Friday, August 25, 2006


(News-Herald, August 24) Ordinarily, as a pretend journalist, I feel no particular obligation to get Out There to report on something. But in the summer, I do like to take a few spare hours to pursue experiences that residents of Venangoland are curious about.
Unfortunately, my resources don’t allow me to investigate important questions like “What’s a scenic cruise to Alaska like” or “How hot is Andie McDowell really?” So, instead, I spent a day on the VenanGo Bus.
There are actually three GoBus routes—around Franklin, around Oil City, and the massive Inter-Cities route. In the course of a day, I managed to hit all three.
Finding the schedule was not tough—a few inquiries got me to the county used-to-be-a-bank building office where someone directed me to a stack of schedules. I’m not sure what I’d do if I were a stranger in town; like many things in Venangoland (church schedules, store hours, general navigation), we’re geared pretty much toward local people who already know what’s going on.
My first connection was right on time and while it might seem ominous that the song playing on the radio was (I’m not making this up) “Highway to Hell,” it was a pleasant ride.
The buses come in a range of conditions. The first I rode was cool, clean and comfortable. Another had a ferocious squeak, and in the third, the driver had to request passenger help in getting the door to close properly. On one, windows were held in place by duct tape.
The drivers were uniformly pleasant and helpful. One maintained a steady friendly banter with the passengers (sample: “Hey, Ron, where you been all my life” “Shut up and drive!”). On each bus I simulated a person who was confused by the schedule and couldn’t figure out how to switch from one bus route to another (I think I was pretty darn convincing) and in all cases the driver answered my questions without in any way suggesting that I was either A)the six zillionth person to ask or B)a dope.
The buses travel to most of the places a person could want to go. The Inter-City bus can get you to the mall or the hospital, and the city routes cover most of the places you would expect to find people who, because of either age or finances, cannot drive themselves around.
Some of the stops surprised me. I had no idea the GoBus made stops here on the lower end of Franklin, but it sure does. In Oil City the bus wanders up hill and down dale and I’m pretty sure it took me places I could not find again if I had to. But the GoBus appears to be a service that, geographically speaking, is available to most everyone.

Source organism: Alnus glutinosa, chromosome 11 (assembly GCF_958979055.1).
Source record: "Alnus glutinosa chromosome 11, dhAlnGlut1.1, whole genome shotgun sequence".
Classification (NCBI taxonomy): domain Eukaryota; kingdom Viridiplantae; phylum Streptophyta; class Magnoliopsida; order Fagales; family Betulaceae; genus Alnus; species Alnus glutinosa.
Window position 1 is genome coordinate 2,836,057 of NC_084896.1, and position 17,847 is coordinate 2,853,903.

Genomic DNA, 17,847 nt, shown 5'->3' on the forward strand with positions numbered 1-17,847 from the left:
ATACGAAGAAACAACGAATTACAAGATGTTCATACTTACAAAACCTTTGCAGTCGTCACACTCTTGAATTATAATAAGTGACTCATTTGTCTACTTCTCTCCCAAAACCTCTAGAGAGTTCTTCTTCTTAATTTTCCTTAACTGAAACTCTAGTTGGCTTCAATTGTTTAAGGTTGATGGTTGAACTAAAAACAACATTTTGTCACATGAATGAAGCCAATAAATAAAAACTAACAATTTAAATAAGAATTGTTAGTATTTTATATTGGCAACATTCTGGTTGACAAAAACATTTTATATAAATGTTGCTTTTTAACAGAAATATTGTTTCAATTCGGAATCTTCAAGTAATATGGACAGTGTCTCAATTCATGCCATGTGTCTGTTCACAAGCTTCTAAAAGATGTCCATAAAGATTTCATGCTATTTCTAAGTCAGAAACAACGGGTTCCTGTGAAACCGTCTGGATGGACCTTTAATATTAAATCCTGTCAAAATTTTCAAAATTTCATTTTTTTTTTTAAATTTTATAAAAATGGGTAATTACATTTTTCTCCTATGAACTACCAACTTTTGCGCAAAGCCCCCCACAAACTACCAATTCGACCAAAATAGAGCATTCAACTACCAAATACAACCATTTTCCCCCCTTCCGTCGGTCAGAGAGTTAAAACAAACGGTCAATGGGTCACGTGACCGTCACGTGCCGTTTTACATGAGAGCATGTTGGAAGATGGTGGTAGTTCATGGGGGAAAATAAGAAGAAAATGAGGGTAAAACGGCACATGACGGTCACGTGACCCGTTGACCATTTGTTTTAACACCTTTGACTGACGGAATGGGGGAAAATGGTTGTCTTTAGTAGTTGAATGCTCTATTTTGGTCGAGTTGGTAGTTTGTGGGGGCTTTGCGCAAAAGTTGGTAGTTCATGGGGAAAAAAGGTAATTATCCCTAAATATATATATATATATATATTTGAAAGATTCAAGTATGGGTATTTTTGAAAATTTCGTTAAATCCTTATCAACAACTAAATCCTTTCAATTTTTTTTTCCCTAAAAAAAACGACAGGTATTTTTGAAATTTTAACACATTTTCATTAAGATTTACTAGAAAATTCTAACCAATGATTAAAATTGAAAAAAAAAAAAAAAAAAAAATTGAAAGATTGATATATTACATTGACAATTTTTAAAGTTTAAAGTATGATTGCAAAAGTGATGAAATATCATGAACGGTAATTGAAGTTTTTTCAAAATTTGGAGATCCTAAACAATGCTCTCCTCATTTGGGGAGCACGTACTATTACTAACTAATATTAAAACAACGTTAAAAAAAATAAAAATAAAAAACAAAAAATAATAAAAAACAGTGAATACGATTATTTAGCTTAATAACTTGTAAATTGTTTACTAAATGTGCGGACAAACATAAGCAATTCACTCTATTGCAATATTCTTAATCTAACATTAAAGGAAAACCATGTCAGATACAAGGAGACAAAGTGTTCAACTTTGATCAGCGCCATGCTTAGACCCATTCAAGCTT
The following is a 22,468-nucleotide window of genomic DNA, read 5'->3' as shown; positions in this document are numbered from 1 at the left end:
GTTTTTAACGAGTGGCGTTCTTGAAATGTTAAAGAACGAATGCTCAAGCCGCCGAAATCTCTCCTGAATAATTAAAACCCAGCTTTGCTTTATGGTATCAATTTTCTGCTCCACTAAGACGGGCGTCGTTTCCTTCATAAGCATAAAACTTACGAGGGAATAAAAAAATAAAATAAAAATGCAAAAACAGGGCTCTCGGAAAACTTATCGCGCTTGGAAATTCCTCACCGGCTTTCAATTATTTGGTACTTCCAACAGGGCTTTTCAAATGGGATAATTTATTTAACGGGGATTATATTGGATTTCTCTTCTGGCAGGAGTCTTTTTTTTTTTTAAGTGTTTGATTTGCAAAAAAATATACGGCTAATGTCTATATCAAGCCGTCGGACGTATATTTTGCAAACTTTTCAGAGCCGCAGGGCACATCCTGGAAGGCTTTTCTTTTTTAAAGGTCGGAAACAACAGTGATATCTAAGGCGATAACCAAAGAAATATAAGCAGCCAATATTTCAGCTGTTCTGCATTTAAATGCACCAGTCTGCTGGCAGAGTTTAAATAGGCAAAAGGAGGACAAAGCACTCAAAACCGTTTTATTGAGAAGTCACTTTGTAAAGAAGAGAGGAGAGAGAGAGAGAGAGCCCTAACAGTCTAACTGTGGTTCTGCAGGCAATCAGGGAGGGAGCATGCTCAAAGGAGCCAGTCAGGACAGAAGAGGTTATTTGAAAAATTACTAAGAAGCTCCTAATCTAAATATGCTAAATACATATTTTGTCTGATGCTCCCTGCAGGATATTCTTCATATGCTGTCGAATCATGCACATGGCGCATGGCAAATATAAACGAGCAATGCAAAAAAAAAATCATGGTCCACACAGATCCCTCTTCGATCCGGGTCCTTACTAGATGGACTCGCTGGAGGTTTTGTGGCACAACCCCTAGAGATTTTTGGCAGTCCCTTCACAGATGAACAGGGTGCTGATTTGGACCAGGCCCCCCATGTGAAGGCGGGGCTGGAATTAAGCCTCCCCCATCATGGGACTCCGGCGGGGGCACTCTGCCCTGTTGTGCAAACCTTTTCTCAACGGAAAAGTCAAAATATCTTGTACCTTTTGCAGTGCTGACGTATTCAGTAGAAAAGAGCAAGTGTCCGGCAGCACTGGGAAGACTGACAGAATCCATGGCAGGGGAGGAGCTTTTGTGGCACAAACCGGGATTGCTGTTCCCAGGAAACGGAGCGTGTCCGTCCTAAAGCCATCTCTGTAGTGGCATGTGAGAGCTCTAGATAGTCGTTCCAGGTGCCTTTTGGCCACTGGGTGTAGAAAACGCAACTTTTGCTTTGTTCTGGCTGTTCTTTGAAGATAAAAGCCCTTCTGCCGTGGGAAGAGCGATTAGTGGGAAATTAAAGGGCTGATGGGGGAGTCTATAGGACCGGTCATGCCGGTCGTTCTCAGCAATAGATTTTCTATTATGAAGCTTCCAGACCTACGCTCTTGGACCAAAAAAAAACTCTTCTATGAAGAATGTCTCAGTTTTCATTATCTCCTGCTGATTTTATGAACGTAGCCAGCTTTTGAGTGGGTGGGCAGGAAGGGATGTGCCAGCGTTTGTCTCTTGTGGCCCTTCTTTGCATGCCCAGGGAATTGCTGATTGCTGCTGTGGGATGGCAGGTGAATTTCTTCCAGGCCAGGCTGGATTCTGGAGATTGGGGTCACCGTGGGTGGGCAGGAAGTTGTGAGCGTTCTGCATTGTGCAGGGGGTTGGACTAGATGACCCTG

And I saw most everyone on the bus. There were riders of every age (including one in a baby carriage) and a wide variety of backgrounds, though, admittedly, I don’t think I saw any doctors or lawyers commuting to the hospital or the courthouse.
A large percentage of the riders appeared to be regulars. One way to spot regulars is to note which riders greet the driver by name. But I also noticed that many of the riders had a well-developed stance (I suppose the equivalent of sea-legs would be bus-butt), because even the newest of the buses hits every ridge and pothole like a professional wrestler being slammed into a cement truck.
Some regulars obviously knew each other and inquired after family, friends and health. Other folks struck up new conversations; one pair introduced themselves by trading stories of how they had their drivers licenses suspended.
Each bus has twenty seats, plus a wheelchair lift and a spot for the chairbound rider (this was used at least once). A sign discretely suggests leaving the front seat for the elderly, and everybody, including the elderly, left the seat open. Another sign on one bus asked for “No Profanity, Please,” and I heard almost no bad language all day.
The drivers stayed in touch with each other and dispatch; at one point I heard them make sure that two buses would definitely connect so a passenger could make a transfer.
It is clearly a program that depends on subsidy. In six hours of riding, I saw about forty-five riders, which, at a buck-fifty a rider, doesn’t buy a lot of gas.
But the buses were generally on time, the ride pleasant, the service good, and the passengers good company. And they remove the major barrier of transportation for many people. A day on the GoBus probably is probably not as much fun as a week in Alaska, but if my car blew up tomorrow, I wouldn’t be afraid to take the bus.

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